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Abstract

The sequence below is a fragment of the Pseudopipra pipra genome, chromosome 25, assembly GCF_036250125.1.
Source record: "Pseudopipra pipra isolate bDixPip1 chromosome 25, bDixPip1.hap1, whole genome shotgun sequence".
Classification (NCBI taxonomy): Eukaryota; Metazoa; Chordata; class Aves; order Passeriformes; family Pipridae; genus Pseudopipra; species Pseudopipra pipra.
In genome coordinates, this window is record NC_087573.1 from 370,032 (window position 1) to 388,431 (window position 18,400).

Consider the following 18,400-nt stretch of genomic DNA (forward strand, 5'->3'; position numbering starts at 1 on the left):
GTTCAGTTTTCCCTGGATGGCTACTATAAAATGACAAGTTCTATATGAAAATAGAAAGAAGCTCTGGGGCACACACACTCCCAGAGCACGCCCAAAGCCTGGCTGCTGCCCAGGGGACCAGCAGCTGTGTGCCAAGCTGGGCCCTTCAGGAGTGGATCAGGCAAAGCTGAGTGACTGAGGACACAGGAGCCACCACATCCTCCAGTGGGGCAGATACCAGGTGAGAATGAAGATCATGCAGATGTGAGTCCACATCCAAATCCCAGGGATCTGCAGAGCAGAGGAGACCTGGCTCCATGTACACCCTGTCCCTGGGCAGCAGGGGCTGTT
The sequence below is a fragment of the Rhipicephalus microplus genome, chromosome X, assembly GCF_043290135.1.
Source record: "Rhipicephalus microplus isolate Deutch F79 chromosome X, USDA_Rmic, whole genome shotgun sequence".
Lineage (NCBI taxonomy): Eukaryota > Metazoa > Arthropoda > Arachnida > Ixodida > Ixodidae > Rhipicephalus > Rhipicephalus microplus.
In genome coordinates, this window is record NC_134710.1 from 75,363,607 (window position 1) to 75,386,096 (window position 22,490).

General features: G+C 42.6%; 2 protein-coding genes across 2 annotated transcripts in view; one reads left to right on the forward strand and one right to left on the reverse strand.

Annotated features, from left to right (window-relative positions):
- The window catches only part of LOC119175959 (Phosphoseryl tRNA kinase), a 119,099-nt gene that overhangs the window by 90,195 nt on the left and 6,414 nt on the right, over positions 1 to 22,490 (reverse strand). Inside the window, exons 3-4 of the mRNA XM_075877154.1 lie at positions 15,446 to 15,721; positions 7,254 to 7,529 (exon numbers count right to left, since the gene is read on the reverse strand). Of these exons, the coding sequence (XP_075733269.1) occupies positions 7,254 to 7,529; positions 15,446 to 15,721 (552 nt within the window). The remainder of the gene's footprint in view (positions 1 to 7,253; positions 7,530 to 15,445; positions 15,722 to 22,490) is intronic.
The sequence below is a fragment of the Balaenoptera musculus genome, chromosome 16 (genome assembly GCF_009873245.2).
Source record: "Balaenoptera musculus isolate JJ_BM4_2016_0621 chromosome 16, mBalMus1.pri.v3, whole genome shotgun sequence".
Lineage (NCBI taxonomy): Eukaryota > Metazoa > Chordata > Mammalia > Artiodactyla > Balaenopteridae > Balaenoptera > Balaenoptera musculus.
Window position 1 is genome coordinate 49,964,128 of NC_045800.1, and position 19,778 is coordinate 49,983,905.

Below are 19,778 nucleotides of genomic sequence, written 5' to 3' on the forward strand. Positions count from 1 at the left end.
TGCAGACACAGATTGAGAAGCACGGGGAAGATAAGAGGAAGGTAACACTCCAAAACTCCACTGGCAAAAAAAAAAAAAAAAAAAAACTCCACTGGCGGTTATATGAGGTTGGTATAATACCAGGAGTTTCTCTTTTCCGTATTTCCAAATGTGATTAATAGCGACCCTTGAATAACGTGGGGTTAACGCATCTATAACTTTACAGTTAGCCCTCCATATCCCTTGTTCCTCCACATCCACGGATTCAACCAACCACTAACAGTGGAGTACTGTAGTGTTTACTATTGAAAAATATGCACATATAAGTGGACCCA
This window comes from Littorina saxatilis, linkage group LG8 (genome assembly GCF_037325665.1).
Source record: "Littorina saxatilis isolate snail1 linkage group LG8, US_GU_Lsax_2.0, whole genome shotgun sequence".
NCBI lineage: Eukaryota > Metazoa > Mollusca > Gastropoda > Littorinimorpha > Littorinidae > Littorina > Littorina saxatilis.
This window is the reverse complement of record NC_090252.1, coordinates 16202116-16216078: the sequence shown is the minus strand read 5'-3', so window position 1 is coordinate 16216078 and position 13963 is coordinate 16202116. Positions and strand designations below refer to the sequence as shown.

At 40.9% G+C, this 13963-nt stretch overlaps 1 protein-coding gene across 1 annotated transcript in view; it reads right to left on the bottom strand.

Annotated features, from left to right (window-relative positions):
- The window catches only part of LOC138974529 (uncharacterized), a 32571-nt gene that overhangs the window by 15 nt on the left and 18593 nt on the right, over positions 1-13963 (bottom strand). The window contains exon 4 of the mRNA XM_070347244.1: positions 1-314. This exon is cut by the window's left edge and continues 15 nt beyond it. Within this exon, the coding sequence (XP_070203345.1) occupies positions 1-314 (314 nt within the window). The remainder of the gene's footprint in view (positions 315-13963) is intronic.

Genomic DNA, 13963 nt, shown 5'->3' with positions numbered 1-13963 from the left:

Math education in the United States remains resistant to systemic change, and our country pays the price. Stemhagen's article "Democracy and School Math" further confirms this trend. Despite repeated calls for reform, decades of research on how people learn, millions of dollars invested in teacher professional development, and years of politicized debate, the math wars rage on—between those who believe students have the capacity to construct their own mathematical ideas and others who insist mastery of the traditional canon must come first. Meanwhile, algebra failure among secondary students remains rampant and elementary education majors report the greatest rates of math anxiety of any college major. Adults and children alike joke about being terrible at math, seemingly unaware of the extent to which this innumeracy serves as a barrier to full participation in democracy as well as to the realization of their individual goals, hopes, and dreams. In the math education community itself, there is little discussion of the unique role mathematics can play in preparing students for democracy. In this short paper, I offer a more detailed conceptualization of democratic mathematics education and discuss the role of constructivism in bringing these ideas to fruition. I suggest that a shift in the power dynamic that characterizes most mathematics classrooms will be a key component in moving beyond the gridlock.